Kenya Democracy Moves Bring Arrests, US Protests

Article excerpt

SOUTH African anti-apartheid leader Nelson Mandela left troubled Kenya last weekend without commenting on the increasing calls for multiparty democracy in the east African nation.

Nairobi was the site of violent clashes last week between police and protesters calling for an end to President Daniel arap Moi's single-party system. Mr. Moi, who has ruled Kenya since 1978, outlawed all political parties except for his Kenya African National Union party, following a coup attempt in 1982.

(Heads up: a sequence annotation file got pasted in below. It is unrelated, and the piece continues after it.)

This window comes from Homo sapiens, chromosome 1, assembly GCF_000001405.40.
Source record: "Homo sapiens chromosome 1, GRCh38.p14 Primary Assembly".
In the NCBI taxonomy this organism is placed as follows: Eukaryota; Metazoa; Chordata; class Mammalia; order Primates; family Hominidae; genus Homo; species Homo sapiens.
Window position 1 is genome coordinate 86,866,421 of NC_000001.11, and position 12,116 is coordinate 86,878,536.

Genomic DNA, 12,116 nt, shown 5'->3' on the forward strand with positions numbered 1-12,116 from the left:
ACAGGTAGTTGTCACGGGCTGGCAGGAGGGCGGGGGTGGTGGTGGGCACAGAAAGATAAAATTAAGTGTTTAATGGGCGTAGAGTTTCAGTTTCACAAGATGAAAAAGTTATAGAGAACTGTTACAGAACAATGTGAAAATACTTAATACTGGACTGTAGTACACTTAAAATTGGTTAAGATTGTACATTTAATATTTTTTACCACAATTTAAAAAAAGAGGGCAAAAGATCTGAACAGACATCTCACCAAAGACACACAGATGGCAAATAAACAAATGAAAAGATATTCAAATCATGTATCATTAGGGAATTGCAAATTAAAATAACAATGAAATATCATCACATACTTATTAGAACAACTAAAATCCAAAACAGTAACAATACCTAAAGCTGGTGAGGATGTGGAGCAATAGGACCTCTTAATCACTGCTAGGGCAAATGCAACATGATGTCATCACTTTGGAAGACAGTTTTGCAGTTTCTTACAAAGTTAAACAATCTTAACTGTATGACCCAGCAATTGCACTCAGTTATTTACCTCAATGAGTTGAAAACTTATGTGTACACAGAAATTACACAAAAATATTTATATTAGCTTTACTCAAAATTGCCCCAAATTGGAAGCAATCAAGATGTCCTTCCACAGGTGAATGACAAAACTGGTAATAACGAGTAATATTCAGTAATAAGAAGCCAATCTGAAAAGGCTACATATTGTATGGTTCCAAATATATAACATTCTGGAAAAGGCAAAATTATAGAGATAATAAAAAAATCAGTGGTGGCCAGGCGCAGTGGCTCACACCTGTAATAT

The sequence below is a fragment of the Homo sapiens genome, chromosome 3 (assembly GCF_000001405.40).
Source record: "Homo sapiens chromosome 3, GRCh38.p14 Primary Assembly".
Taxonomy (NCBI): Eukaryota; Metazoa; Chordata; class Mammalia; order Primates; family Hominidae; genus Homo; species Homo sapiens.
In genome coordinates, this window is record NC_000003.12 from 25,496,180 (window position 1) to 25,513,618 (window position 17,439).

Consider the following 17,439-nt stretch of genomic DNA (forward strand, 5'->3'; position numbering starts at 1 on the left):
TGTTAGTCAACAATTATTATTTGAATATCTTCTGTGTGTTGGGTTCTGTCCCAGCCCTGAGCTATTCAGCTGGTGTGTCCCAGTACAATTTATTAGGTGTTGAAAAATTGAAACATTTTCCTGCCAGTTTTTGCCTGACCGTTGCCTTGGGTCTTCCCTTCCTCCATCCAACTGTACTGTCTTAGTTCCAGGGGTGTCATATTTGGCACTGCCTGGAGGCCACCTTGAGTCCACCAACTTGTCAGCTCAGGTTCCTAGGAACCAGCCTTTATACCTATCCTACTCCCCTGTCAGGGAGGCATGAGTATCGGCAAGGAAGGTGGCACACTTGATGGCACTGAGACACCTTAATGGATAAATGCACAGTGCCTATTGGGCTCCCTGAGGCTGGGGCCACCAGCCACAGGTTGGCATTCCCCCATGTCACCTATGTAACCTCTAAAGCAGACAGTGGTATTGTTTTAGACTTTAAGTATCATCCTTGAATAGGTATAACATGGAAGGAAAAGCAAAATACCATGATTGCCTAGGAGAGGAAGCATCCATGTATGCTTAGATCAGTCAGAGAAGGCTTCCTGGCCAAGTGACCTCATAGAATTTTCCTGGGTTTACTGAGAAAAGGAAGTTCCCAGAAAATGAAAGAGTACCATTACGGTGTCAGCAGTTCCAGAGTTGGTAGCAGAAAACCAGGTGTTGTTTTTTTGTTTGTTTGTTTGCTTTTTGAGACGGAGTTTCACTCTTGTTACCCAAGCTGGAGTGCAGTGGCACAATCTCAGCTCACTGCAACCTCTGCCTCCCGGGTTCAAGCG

Moi, the latest African leader to face the political unrest that has swept the continent this year, has spurned opponents' and Western calls for democratic reform in ordering a security crackdown. Political analysts say disaffection has been fueled by a combination of factors including Moi's autocratic rule, allegations of election rigging, and growing urban poverty.

But Moi has ruled out ending the one-party system.

According to hospital and local press reports, 28 people were killed in the violence and hundreds arrested. The riots started when hundreds gathered for a banned democracy meeting in Nairobi, and spread throughout the country. Rioting occurred mostly in areas dominated by the Kikuyu tribe, Kenya's largest. …